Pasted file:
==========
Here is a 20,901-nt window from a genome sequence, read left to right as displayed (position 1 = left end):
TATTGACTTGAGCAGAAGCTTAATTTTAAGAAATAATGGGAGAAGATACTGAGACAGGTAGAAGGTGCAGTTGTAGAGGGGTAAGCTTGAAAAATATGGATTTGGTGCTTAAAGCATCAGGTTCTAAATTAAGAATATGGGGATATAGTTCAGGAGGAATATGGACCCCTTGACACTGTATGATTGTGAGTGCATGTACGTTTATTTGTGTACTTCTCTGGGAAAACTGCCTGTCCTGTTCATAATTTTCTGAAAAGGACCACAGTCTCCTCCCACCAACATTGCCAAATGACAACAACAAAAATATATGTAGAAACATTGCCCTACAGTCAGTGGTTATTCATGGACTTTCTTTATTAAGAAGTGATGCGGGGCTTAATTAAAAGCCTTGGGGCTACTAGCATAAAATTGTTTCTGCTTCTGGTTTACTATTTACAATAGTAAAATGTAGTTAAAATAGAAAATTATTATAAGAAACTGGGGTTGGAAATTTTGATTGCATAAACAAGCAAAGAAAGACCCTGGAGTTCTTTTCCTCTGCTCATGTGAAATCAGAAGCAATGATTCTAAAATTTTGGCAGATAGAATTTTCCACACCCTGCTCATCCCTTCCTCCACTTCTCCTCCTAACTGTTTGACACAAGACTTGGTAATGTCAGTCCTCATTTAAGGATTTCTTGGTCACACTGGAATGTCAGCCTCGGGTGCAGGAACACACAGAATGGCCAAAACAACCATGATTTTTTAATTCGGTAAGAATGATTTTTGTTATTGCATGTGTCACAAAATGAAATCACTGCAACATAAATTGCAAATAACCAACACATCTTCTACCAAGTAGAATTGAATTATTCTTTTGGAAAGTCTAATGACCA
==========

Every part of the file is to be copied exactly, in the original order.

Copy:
Here is a 20,901-nt window from a genome sequence, read left to right as displayed (position 1 = left end):
TATTGACTTGAGCAGAAGCTTAATTTTAAGAAATAATGGGAGAAGATACTGAGACAGGTAGAAGGTGCAGTTGTAGAGGGGTAAGCTTGAAAAATATGGATTTGGTGCTTAAAGCATCAGGTTCTAAATTAAGAATATGGGGATATAGTTCAGGAGGAATATGGACCCCTTGACACTGTATGATTGTGAGTGCATGTACGTTTATTTGTGTACTTCTCTGGGAAAACTGCCTGTCCTGTTCATAATTTTCTGAAAAGGACCACAGTCTCCTCCCACCAACATTGCCAAATGACAACAACAAAAATATATGTAGAAACATTGCCCTACAGTCAGTGGTTATTCATGGACTTTCTTTATTAAGAAGTGATGCGGGGCTTAATTAAAAGCCTTGGGGCTACTAGCATAAAATTGTTTCTGCTTCTGGTTTACTATTTACAATAGTAAAATGTAGTTAAAATAGAAAATTATTATAAGAAACTGGGGTTGGAAATTTTGATTGCATAAACAAGCAAAGAAAGACCCTGGAGTTCTTTTCCTCTGCTCATGTGAAATCAGAAGCAATGATTCTAAAATTTTGGCAGATAGAATTTTCCACACCCTGCTCATCCCTTCCTCCACTTCTCCTCCTAACTGTTTGACACAAGACTTGGTAATGTCAGTCCTCATTTAAGGATTTCTTGGTCACACTGGAATGTCAGCCTCGGGTGCAGGAACACACAGAATGGCCAAAACAACCATGATTTTTTAATTCGGTAAGAATGATTTTTGTTATTGCATGTGTCACAAAATGAAATCACTGCAACATAAATTGCAAATAACCAACACATCTTCTACCAAGTAGAATTGAATTATTCTTTTGGAAAGTCTAATGACCA